Figure 2: The fundamental plane of 699 galaxies, showing the partitioning and projection of the tree obtained by a cladistic analysis (Fraix-Burnet et al., 2010).
Figure 3: Cluster and cladistic analysis of the fundamental plane of early-type galaxies: bivariate plots showing how correlations differ for each group and for the whole sample. Note in particular the vs plot revealing a spurious correlation between these two parameters (Fraix-Burnet et al., 2010).

Looking at other parameters (such as orbital elements, kinematics, more refined chemical abundances…) revealed clear characteristics that allowed us to infer that each group formed during a particular stage of the assembly history of our Galaxy. The blue group is the older one. It formed during the dissipationless collapse of the protogalaxy. They are located mainly in the outer halo. The red group belongs to the inner halo and the corresponding clusters formed at a later stage during the dissipational phase of Galactic collapse, which continued in the halo after the formation of the thick disc and its globular clusters. These clusters were very massive before ”star evaporation” took place. The latter group (green) formed during an intermediate and relatively short period and comprises clusters of the disk of our Galaxy (all details in Fraix-Burnet et al., 2009).

Another example is given with the fundamental plane of early-type galaxies which is a lonog-known correlation between the central velocity dispersion , the surface brightness and the effective radius . In addition, the metallicity, as measured with the index, plays a role and seems to be correlated with . We performed a K-means cluster analysis and a cladistic analysis in parallel (Fraix-Burnet et al., 2010). The partionings are remarkably in agreement. We believe the reason is due to the careful choice of the parameters. For cladistics, they must be informative with respect to diversification, and should not be redundant or incompatible. This requirement is logically pertinent also for any cluster analysis.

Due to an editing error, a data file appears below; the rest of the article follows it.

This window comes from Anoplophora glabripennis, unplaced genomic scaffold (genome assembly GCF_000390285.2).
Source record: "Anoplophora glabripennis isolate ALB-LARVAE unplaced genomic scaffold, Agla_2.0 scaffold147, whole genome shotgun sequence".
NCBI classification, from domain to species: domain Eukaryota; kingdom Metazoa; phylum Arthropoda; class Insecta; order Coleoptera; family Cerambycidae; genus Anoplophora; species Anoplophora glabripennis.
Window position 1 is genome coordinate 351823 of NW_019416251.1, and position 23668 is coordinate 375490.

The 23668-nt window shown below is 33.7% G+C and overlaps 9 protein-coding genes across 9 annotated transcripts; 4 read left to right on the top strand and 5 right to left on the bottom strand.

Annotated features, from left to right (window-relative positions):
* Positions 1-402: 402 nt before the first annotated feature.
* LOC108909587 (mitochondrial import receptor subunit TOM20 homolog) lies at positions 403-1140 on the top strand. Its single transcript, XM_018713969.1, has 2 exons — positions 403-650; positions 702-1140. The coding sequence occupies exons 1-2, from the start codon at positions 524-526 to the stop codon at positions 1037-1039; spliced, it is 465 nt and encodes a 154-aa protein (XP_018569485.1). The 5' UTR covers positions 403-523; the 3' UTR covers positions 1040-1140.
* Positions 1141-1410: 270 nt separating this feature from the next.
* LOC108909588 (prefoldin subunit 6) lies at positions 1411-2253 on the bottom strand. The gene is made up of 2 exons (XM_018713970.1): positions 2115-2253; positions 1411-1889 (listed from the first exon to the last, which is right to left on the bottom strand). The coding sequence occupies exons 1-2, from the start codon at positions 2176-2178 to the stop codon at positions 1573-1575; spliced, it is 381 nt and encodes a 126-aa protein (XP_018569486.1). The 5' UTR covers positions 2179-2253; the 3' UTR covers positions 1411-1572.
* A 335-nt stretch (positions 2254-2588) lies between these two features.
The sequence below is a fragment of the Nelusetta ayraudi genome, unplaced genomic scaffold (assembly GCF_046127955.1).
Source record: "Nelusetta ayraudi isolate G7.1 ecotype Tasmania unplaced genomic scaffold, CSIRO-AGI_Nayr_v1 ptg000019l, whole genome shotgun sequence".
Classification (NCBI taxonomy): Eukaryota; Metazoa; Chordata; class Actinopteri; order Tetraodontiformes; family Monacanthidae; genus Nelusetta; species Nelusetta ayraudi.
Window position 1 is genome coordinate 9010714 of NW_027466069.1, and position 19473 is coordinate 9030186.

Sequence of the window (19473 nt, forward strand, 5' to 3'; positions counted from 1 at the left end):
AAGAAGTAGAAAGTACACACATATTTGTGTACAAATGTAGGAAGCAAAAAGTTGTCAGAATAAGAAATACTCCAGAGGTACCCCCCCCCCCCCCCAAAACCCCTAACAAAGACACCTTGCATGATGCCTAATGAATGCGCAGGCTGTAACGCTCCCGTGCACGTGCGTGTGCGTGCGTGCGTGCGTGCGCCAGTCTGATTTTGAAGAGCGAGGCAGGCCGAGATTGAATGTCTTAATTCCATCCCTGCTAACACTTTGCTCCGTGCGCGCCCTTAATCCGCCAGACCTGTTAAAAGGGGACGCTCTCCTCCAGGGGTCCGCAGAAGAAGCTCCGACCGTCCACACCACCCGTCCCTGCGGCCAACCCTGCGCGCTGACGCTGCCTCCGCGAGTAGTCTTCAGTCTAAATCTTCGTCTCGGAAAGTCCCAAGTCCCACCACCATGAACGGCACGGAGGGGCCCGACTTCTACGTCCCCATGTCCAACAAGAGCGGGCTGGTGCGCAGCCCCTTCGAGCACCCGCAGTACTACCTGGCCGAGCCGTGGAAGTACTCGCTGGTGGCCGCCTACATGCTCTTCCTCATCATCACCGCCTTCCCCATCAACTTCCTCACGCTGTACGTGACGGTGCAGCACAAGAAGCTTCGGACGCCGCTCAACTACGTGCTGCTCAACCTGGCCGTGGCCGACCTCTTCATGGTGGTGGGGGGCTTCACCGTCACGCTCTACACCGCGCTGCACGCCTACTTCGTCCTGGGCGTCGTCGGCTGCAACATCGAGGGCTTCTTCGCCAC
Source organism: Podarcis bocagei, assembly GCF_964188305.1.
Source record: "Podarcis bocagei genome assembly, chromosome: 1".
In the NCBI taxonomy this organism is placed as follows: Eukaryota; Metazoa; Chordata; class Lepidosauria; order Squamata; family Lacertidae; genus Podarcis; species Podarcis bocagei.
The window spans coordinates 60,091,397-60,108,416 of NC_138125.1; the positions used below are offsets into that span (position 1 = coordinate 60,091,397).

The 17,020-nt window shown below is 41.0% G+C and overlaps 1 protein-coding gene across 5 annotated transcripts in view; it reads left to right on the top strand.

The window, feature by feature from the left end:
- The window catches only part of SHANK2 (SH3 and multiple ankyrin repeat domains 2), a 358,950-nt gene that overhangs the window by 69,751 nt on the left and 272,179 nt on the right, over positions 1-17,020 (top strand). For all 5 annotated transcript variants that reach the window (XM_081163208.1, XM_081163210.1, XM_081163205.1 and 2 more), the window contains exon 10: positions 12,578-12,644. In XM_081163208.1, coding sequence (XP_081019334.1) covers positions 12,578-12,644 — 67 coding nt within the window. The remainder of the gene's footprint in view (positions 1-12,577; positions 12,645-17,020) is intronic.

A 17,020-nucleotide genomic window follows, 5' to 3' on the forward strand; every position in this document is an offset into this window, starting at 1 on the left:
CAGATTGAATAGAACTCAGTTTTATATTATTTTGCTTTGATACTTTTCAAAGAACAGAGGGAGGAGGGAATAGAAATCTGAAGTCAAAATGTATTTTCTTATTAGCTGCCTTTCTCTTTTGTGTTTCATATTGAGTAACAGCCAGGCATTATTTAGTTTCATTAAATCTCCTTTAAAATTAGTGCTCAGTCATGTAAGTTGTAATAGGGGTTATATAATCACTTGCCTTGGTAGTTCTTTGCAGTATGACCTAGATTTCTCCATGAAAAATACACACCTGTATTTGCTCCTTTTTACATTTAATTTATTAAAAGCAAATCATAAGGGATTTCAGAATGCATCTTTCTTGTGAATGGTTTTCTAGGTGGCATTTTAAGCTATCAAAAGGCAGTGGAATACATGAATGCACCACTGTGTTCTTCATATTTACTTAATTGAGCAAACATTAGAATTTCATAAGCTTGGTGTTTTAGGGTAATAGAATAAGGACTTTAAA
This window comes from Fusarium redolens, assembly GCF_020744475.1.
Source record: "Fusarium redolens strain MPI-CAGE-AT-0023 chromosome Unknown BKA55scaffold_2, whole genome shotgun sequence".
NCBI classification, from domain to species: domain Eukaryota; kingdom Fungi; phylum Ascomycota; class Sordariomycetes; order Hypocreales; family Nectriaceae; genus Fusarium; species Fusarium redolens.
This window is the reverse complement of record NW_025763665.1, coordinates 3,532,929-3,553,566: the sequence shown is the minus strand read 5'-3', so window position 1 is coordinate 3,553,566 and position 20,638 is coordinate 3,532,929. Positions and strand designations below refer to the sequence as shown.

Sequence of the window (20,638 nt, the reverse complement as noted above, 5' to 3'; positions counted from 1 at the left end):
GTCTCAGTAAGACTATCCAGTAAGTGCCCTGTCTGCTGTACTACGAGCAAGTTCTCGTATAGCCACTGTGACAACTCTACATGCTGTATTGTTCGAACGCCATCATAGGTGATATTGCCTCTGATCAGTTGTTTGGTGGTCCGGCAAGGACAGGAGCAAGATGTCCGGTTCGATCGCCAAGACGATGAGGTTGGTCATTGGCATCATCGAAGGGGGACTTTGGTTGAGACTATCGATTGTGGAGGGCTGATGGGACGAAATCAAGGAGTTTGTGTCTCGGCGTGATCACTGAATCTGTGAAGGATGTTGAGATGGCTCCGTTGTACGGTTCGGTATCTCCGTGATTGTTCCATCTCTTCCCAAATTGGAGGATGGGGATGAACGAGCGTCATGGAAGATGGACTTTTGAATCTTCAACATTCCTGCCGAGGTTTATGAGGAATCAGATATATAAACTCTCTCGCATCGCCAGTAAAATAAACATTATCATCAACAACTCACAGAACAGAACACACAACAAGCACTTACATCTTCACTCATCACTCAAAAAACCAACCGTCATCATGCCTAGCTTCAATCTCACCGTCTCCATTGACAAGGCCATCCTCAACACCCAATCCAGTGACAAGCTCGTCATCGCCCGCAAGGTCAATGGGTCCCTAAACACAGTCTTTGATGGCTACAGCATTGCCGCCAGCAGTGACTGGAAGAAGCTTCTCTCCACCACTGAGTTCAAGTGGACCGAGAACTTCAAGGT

Cladistics provides in addition the evolutionary relationships between the groups. On Figure 2, the tree is projected onto the vs diagram on which the fundamental plane is seen essentialy face-on. Since galaxies are more complicated than globular clusters, the interpretation of the results and all relations between all possible parameters and within each group takes great advantage of numerical simulations. Here again, we are able to derive the probable history of each group of galaxies as well as their relative level of diversification, giving possible sequences of past transforming events such as mergers, accretions or sweeping (for details, see Fraix-Burnet et al., 2010).

A quite interesting finding is that most known correlations are different or even absent when we consider groups individually (Figure 3). This proves that they have different evolution histories. Another noticeable fact is that the well-known correlation between Mg2 and is indeed spurious, or historical. It is due to the fact that each parameter changes with the level of diversification as clearly shown by the placement of the groups (see Figure 3).

6 Conclusion

Undoubtly, the study of galaxies now requires multivariate statistical treatments. Evolution must also be taken into account and the concept of populations seems appropriate and points to the use of methodologies developed elsewhere. Complexity, evolution and classification suggest similar studies as in phylogenetics. Astrocladistics has opened the pathway.